# Chen prime finder

I've written a programme to find Chen primes. A Chen prime p is a prime number where (p + 2) is either also a prime number or has two prime factors.

I've got it working to the best of my knowledge: the first few values are correct.

def isprime(n):
for m in range(2, int(n**0.5)+1):
if not n%m:
return False
return True
m = 2
while True:
if isprime(m):
b = (m + 2)
if isprime(b):
print(m)
for i in range(2, int((b)**0.5)+1):
if b%i == 0:
if isprime(i):
j = b/i
if isprime(j):
print(m)
m = m + 1


The isprime(n) function definitely works; it's the while loop I'm more concerned with.

The excessive nesting could be reduced with more Pythonic looping. Since you are using Python 2, xrange() would be more appropriate than range(). Also, any(generator expression) and itertools.count() would help reduce nesting. To promote code reuse, the results should be yielded instead of printed.

Here is a translation of your code, without changing the algorithm:

from itertools import count

def is_prime(n):
"""Test n for primality. Warning: invalid result for n <= 1."""
return not any(n % f == 0 for f in xrange(2, int(n**.5) + 1))

def chen_primes():
"""Generate primes p where (p + 2) is either prime or a product of two
primes."""
for a, b in ((n, n + 2) for n in count(2)):
if is_prime(a):
if is_prime(b):
yield a
elif any(
b % f == 0 and is_prime(f) and is_prime(b // f)
for f in xrange(2, int(b**.5) + 1)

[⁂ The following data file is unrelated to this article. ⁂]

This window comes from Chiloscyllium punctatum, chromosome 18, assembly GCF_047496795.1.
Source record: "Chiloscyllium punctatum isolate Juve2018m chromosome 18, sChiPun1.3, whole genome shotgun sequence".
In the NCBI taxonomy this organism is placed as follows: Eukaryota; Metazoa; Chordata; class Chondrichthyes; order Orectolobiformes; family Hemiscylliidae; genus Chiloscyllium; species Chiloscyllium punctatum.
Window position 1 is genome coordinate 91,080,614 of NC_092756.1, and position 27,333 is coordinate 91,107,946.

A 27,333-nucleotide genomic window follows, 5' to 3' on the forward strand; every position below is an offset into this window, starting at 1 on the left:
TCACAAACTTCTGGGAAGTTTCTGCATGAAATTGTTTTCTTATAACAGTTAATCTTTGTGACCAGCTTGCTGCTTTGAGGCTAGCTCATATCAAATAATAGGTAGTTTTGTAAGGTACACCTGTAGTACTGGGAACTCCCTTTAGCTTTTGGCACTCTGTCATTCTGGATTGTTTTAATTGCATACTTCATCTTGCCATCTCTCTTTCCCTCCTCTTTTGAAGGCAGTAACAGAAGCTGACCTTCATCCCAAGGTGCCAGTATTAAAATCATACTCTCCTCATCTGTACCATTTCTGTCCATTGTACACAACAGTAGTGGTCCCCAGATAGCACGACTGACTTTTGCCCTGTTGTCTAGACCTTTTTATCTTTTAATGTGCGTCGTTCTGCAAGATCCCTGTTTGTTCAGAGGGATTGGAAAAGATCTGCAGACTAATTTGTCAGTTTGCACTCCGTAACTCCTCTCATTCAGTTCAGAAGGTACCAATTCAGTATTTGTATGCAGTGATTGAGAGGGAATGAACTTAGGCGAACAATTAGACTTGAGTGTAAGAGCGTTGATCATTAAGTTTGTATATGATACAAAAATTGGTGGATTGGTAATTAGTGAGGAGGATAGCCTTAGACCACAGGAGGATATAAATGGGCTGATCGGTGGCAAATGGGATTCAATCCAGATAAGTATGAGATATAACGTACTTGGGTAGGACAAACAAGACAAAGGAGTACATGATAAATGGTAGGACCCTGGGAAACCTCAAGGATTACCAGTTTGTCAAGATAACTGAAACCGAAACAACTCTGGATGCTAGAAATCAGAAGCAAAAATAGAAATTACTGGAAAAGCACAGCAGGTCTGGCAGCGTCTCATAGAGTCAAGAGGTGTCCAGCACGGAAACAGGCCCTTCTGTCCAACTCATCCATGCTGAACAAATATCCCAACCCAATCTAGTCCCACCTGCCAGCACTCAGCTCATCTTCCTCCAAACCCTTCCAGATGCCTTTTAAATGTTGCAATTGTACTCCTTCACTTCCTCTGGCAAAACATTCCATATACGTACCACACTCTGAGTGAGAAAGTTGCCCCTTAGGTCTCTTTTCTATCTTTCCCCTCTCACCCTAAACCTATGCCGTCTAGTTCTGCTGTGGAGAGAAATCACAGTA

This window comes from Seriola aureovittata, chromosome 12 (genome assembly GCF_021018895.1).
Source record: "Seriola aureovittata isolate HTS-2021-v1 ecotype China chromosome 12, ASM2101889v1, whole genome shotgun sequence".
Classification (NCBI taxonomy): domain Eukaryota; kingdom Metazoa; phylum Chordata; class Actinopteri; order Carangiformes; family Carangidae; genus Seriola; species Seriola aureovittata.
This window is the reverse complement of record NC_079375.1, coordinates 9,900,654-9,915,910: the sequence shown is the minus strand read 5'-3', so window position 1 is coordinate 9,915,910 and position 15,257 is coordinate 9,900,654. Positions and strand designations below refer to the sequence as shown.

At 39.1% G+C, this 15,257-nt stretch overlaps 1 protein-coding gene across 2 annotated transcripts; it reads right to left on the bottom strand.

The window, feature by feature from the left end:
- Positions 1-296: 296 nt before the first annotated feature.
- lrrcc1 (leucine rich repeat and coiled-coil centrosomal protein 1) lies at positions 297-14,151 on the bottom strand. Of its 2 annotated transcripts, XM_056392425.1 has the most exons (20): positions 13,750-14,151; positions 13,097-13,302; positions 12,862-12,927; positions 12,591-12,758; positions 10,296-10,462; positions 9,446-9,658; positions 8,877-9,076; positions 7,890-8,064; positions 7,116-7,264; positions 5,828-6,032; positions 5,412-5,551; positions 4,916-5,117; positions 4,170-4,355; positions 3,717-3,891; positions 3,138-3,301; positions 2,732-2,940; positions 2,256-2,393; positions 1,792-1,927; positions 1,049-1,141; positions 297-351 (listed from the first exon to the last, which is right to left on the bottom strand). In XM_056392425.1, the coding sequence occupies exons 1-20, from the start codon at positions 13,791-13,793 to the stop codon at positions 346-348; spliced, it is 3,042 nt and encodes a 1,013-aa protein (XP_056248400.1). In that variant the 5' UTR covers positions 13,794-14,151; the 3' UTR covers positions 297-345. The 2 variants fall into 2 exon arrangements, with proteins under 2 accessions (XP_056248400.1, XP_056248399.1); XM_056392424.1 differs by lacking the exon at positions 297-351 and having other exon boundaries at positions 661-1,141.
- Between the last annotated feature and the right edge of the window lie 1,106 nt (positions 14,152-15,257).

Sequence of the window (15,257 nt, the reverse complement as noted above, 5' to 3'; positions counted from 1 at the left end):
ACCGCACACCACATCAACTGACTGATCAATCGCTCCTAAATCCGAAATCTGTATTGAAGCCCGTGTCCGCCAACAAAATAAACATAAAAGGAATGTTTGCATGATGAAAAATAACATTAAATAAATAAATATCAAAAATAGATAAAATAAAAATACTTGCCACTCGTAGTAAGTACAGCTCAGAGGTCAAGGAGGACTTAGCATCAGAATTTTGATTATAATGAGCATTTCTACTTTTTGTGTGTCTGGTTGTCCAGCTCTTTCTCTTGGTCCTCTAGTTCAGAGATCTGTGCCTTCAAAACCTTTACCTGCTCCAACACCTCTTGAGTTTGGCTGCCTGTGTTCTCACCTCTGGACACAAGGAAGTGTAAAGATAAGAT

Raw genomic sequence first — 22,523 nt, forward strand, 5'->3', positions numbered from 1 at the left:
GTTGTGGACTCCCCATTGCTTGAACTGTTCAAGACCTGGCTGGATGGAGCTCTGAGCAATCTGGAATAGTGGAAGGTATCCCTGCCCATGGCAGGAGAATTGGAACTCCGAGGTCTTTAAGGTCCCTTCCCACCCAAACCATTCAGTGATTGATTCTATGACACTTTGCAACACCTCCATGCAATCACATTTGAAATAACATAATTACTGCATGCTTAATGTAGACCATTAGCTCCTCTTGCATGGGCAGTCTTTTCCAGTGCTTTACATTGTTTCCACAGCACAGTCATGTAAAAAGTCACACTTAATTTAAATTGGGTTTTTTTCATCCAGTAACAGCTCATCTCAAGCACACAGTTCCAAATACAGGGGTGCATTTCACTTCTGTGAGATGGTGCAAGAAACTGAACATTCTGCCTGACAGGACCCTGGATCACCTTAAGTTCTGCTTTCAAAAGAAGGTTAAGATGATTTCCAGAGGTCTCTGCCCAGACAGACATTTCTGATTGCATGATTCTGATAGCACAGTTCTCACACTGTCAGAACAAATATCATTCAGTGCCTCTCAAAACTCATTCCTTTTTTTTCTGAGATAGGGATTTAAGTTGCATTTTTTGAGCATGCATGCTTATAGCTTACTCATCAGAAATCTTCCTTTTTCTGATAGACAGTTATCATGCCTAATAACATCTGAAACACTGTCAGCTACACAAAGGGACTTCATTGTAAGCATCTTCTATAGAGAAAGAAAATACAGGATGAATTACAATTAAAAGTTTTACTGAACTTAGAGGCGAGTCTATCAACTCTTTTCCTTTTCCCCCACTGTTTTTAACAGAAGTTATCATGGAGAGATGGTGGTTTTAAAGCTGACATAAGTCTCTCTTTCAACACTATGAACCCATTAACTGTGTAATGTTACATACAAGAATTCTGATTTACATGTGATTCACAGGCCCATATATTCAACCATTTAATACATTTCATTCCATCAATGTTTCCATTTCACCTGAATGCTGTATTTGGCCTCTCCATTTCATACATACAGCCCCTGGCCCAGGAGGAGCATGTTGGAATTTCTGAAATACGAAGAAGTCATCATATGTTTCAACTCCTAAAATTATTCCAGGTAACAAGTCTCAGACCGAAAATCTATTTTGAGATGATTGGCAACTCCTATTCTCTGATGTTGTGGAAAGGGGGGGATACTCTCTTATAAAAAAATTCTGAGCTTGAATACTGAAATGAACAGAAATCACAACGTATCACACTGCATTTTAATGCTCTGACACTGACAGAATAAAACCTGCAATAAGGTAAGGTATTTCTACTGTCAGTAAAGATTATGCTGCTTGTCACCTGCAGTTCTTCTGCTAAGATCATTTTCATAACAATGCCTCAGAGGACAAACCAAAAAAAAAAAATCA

):
yield a

for p in chen_primes():
print p


@Caridorc has pointed out that your isprime() is technically incorrect, and you rightly observed that the bug makes no difference in this problem. Even so, it is an issue that deserves to be clearly documented in a docstring.

You could define a max_factor() helper to reduce code repetition. Note that with the proper logic, it is not necessary to test i for primality. I also suggest doing special-case handling to take care of even numbers.

from itertools import count

def largest_factor(n):
if n > 2 and n % 2 == 0:
return n // 2
for f in xrange(3, int(n**.5) + 1, 2):
if n % f == 0:
return n // f
return n

def is_prime(n):
return 1 < largest_factor(n) == n

def chen_primes():
yield 2
for a, b in ((n, n + 2) for n in count(3, 2)):
if is_prime(a):
f = largest_factor(b)
if f == b or is_prime(f):
yield a

for p in chen_primes():
print p


$0$ and $1$ corner cases

$0$ and $1$ are not primes, but your code returns:

>>> isprime(0), isprime(1)
(True, True)


is_chen_prime function and helper function

is_chen_prime should be a function of its own to improve re-usability.

A function to check if a number has two prime factors will make the code more similar to the mathematical description of the problem:

def is_chen_prime(n):
return is_prime(n) and (is_prime(n + 2) or has_two_prime_factors(n + 2))

• yeah I'm aware of that problem with 0 and 1 but it's irrelevant in this example as my starting value is 2. In versions to check if a number is a prime or where the problem is relevant I've set up the isprime(n) function differently to account for it. – Findlay Smith Feb 3 '16 at 21:44